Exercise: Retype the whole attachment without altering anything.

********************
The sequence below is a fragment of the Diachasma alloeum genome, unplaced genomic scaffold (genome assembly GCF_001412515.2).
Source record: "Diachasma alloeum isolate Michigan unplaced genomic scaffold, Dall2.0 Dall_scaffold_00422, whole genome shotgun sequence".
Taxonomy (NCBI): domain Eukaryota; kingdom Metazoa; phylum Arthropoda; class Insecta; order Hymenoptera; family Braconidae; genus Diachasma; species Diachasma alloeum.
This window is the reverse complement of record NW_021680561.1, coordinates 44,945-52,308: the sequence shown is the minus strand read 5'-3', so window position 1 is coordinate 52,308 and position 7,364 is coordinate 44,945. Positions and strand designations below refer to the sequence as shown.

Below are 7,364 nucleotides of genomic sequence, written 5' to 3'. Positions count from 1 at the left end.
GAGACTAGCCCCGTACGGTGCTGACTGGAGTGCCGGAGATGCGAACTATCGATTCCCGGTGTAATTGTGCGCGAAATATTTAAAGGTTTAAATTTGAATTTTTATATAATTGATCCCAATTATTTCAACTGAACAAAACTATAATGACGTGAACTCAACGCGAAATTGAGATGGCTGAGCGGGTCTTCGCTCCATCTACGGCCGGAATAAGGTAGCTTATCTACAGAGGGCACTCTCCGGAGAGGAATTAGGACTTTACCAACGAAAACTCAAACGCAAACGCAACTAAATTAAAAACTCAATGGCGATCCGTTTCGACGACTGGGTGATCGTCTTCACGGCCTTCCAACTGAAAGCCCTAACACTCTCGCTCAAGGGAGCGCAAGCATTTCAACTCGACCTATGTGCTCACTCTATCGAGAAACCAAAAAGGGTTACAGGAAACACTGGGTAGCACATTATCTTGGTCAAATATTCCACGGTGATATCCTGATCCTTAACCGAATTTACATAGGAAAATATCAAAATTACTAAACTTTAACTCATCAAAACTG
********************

The sequence below is a fragment of the Diachasma alloeum genome, unplaced genomic scaffold (genome assembly GCF_001412515.2).
Source record: "Diachasma alloeum isolate Michigan unplaced genomic scaffold, Dall2.0 Dall_scaffold_00422, whole genome shotgun sequence".
Taxonomy (NCBI): domain Eukaryota; kingdom Metazoa; phylum Arthropoda; class Insecta; order Hymenoptera; family Braconidae; genus Diachasma; species Diachasma alloeum.
This window is the reverse complement of record NW_021680561.1, coordinates 44,945-52,308: the sequence shown is the minus strand read 5'-3', so window position 1 is coordinate 52,308 and position 7,364 is coordinate 44,945. Positions and strand designations below refer to the sequence as shown.

Below are 7,364 nucleotides of genomic sequence, written 5' to 3'. Positions count from 1 at the left end.
GAGACTAGCCCCGTACGGTGCTGACTGGAGTGCCGGAGATGCGAACTATCGATTCCCGGTGTAATTGTGCGCGAAATATTTAAAGGTTTAAATTTGAATTTTTATATAATTGATCCCAATTATTTCAACTGAACAAAACTATAATGACGTGAACTCAACGCGAAATTGAGATGGCTGAGCGGGTCTTCGCTCCATCTACGGCCGGAATAAGGTAGCTTATCTACAGAGGGCACTCTCCGGAGAGGAATTAGGACTTTACCAACGAAAACTCAAACGCAAACGCAACTAAATTAAAAACTCAATGGCGATCCGTTTCGACGACTGGGTGATCGTCTTCACGGCCTTCCAACTGAAAGCCCTAACACTCTCGCTCAAGGGAGCGCAAGCATTTCAACTCGACCTATGTGCTCACTCTATCGAGAAACCAAAAAGGGTTACAGGAAACACTGGGTAGCACATTATCTTGGTCAAATATTCCACGGTGATATCCTGATCCTTAACCGAATTTACATAGGAAAATATCAAAATTACTAAACTTTAACTCATCAAAACTG